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What Is Ruby on Rails
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Automated mapping

Active Record automatically maps tables to classes, rows to objects (instances of the model classes), and columns to object attributes. For example:

class Product < ActiveRecord::Base

automatically maps to the table named products, such as:

CREATE TABLE products (
  id int(11) NOT NULL auto_increment,
  name varchar(255),

which also automatically creates a name attribute that you can use like this:

my_product = Product.find(:first)
STDOUT.print = "New Product Name"

Active Record uses English pluralization rules to map classes to tables. The model class name is singular and capitalized, while the table name is plural and lowercased. Examples include:

  • An Invoice model class maps to an invoices table.
  • A Person model class maps to a people table.
  • A Country model class maps to a countries table.
  • A SecurityLevel model class maps to a security_levels table.

This singular/plural convention results in code that reads fairly naturally. Notice how this mapping is intelligent in its use of English pluralization rules. Also note that the class names use CamelCase (a Ruby convention), while the table names are all lowercase with underscores between words.

In cases where this does not work (such as interfacing with a legacy database with which you have no control over the names), you can also explicitly tell Active Record what name it should use.

The ActiveRecord::Base documentation explains more about Active Record's automatic mapping.


No table stands alone. Well, not usually, anyway. Most database applications use multiple tables with specific relationships between those tables. You can tell Active Record about these relationships in your model classes, and Active Record will generate a slew of navigation methods that make it easy for your code to access related data. The following models:

class Firm < ActiveRecord::Base
  has_many   :clients
  has_one    :account
  belongs_to :conglomorate

allow you to write code such as this:

my_firm = Firm.find(:last)
STDOUT.print my_firm.conglomerate.employee_count
for c in my_firm.clients
  STDOUT.print "Client: " + + "\n"

This code will work correctly when the database has a clients and accounts table, of which each has a name column, and a conglomerates table that has an employee_count column.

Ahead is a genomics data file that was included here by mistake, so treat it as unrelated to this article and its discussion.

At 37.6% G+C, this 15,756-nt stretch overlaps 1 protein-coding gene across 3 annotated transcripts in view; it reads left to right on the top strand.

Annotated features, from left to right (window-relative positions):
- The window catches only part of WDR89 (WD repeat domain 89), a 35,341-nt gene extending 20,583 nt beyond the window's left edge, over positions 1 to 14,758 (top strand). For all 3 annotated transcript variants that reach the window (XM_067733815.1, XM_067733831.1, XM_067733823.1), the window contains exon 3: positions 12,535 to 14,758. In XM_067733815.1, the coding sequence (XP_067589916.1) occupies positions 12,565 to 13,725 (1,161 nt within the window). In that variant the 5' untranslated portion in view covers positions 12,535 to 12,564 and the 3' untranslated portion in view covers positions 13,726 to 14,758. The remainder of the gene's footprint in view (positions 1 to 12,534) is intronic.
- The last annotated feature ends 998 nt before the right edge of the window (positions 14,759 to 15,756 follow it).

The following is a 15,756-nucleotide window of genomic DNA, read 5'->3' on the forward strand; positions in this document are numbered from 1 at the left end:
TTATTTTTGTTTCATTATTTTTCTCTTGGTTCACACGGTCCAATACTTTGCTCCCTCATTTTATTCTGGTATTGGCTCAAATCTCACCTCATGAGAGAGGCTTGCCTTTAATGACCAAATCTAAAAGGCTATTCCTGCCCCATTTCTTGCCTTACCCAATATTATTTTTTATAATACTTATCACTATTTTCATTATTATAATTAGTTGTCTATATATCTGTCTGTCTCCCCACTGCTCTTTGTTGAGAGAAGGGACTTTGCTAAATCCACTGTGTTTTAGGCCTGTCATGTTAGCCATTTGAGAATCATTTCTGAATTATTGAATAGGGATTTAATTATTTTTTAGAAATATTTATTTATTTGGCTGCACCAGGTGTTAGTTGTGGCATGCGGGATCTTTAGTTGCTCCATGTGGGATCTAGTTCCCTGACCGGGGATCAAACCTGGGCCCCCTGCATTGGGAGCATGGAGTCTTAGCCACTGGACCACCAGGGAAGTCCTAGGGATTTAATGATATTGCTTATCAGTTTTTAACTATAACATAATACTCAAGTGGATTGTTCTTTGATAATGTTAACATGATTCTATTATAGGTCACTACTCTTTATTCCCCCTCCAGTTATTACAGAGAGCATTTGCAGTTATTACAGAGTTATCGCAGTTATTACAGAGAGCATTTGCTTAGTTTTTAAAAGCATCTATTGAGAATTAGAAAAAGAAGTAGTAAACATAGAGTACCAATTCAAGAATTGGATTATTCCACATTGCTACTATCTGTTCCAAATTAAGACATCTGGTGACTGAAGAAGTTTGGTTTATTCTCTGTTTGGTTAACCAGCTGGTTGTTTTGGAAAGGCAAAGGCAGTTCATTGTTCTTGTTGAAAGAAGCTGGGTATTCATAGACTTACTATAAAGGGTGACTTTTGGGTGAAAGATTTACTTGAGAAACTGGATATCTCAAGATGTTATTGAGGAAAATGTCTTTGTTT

The ActiveRecord::Associations documentation explains more about associations.


Because you don't want to store just any old thing in your database, you probably want to validate your data before you store it. Active Record contains a suite of macrolike validators that you can add to your model.

class Account < ActiveRecord::Base
  validates_presence_of     :subdomain, :name, :email_address, :password
  validates_uniqueness_of   :subdomain
  validates_acceptance_of   :terms_of_service, :on => :create
  validates_confirmation_of :password, :email_address, :on => :create

If the built-in validation macros can't do what you need, you can always write your own validation methods.

class Person < ActiveRecord::Base
    def validate
      errors.add_on_empty %w( first_name last_name )
      errors.add("phone_number", "has invalid format") unless phone_number =~ /[0-9]*/

    def validate_on_create # only runs the first time a new object is saved
      unless valid_discount?(membership_discount)
        errors.add("membership_discount", "has expired")

    def validate_on_update
      errors.add_to_base("No changes have occurred") if unchanged_attributes?

person ="first_name" => "David", "phone_number" => "what?")                         # => false (and doesn't do the save)
person.errors.empty?                # => false
person.count                        # => 2
person.errors.on "last_name"        # => "can't be empty"
person.errors.on "phone_number"     # => "has invalid format"
person.each_full { |msg| puts msg } # => "Last name can't be empty\n" +
                                            "Phone number has invalid format"
person.attributes = { "last_name" => "Heinemeier", "phone_number" => "555-555" } # => true (and person is now saved in the database)

If the validate method exists, Rails will call it just before writing any object to the database. If validation fails, it does not write the object to the database. validate_on_create and validate_on_update are similar, except that the first is called only before Rails creates a new record in the database, while the second is called only when Rails is about to update an existing record.

You can also validate a particular attribute only when some condition is true.

# Conditional validations such as the following are possible:
  validates_numericality_of :income,   :if => :employed?
  validates_confirmation_of :password, :if => :new_password?

# Using blocks:
  validates_presence_of :username, :if => { |user| user.signup_step > 1 }

The ActiveRecord::Validations documentation explains more about validation.

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